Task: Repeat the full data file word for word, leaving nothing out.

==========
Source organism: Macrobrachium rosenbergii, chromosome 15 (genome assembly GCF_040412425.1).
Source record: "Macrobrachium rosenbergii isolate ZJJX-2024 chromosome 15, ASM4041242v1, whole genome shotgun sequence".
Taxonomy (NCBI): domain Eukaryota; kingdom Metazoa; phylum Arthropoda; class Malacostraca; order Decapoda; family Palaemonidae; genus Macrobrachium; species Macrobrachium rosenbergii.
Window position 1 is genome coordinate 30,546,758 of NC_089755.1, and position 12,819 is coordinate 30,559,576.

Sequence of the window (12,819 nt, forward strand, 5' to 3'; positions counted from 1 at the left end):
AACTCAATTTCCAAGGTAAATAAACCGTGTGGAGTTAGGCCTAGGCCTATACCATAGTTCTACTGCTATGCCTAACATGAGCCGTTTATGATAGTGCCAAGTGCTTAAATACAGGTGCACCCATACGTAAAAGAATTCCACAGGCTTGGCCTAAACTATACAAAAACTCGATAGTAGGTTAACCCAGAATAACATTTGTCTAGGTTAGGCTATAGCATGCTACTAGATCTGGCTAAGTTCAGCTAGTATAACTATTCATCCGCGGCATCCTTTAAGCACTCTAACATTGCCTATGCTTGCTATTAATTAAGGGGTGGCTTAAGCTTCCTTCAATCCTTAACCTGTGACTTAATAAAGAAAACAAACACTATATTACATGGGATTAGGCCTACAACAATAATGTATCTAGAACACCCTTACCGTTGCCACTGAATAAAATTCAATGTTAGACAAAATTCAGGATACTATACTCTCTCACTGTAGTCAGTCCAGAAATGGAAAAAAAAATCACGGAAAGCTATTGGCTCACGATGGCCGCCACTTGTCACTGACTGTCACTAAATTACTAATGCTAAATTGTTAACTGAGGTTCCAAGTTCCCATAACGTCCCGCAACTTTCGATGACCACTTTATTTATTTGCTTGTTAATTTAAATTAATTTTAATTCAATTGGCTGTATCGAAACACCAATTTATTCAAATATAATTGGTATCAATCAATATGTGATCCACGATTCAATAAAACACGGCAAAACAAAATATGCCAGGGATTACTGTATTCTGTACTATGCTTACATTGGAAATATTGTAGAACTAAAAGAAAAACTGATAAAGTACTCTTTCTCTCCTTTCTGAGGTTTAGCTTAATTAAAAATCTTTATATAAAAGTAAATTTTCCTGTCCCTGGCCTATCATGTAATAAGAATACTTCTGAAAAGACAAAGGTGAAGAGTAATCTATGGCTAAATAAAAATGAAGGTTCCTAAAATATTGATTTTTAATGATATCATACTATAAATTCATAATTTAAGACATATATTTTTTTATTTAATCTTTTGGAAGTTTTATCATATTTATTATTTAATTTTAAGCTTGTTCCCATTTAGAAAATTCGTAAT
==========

Source organism: Macrobrachium rosenbergii, chromosome 15 (genome assembly GCF_040412425.1).
Source record: "Macrobrachium rosenbergii isolate ZJJX-2024 chromosome 15, ASM4041242v1, whole genome shotgun sequence".
Taxonomy (NCBI): domain Eukaryota; kingdom Metazoa; phylum Arthropoda; class Malacostraca; order Decapoda; family Palaemonidae; genus Macrobrachium; species Macrobrachium rosenbergii.
Window position 1 is genome coordinate 30,546,758 of NC_089755.1, and position 12,819 is coordinate 30,559,576.

Sequence of the window (12,819 nt, forward strand, 5' to 3'; positions counted from 1 at the left end):
AACTCAATTTCCAAGGTAAATAAACCGTGTGGAGTTAGGCCTAGGCCTATACCATAGTTCTACTGCTATGCCTAACATGAGCCGTTTATGATAGTGCCAAGTGCTTAAATACAGGTGCACCCATACGTAAAAGAATTCCACAGGCTTGGCCTAAACTATACAAAAACTCGATAGTAGGTTAACCCAGAATAACATTTGTCTAGGTTAGGCTATAGCATGCTACTAGATCTGGCTAAGTTCAGCTAGTATAACTATTCATCCGCGGCATCCTTTAAGCACTCTAACATTGCCTATGCTTGCTATTAATTAAGGGGTGGCTTAAGCTTCCTTCAATCCTTAACCTGTGACTTAATAAAGAAAACAAACACTATATTACATGGGATTAGGCCTACAACAATAATGTATCTAGAACACCCTTACCGTTGCCACTGAATAAAATTCAATGTTAGACAAAATTCAGGATACTATACTCTCTCACTGTAGTCAGTCCAGAAATGGAAAAAAAAATCACGGAAAGCTATTGGCTCACGATGGCCGCCACTTGTCACTGACTGTCACTAAATTACTAATGCTAAATTGTTAACTGAGGTTCCAAGTTCCCATAACGTCCCGCAACTTTCGATGACCACTTTATTTATTTGCTTGTTAATTTAAATTAATTTTAATTCAATTGGCTGTATCGAAACACCAATTTATTCAAATATAATTGGTATCAATCAATATGTGATCCACGATTCAATAAAACACGGCAAAACAAAATATGCCAGGGATTACTGTATTCTGTACTATGCTTACATTGGAAATATTGTAGAACTAAAAGAAAAACTGATAAAGTACTCTTTCTCTCCTTTCTGAGGTTTAGCTTAATTAAAAATCTTTATATAAAAGTAAATTTTCCTGTCCCTGGCCTATCATGTAATAAGAATACTTCTGAAAAGACAAAGGTGAAGAGTAATCTATGGCTAAATAAAAATGAAGGTTCCTAAAATATTGATTTTTAATGATATCATACTATAAATTCATAATTTAAGACATATATTTTTTTATTTAATCTTTTGGAAGTTTTATCATATTTATTATTTAATTTTAAGCTTGTTCCCATTTAGAAAATTCGTAAT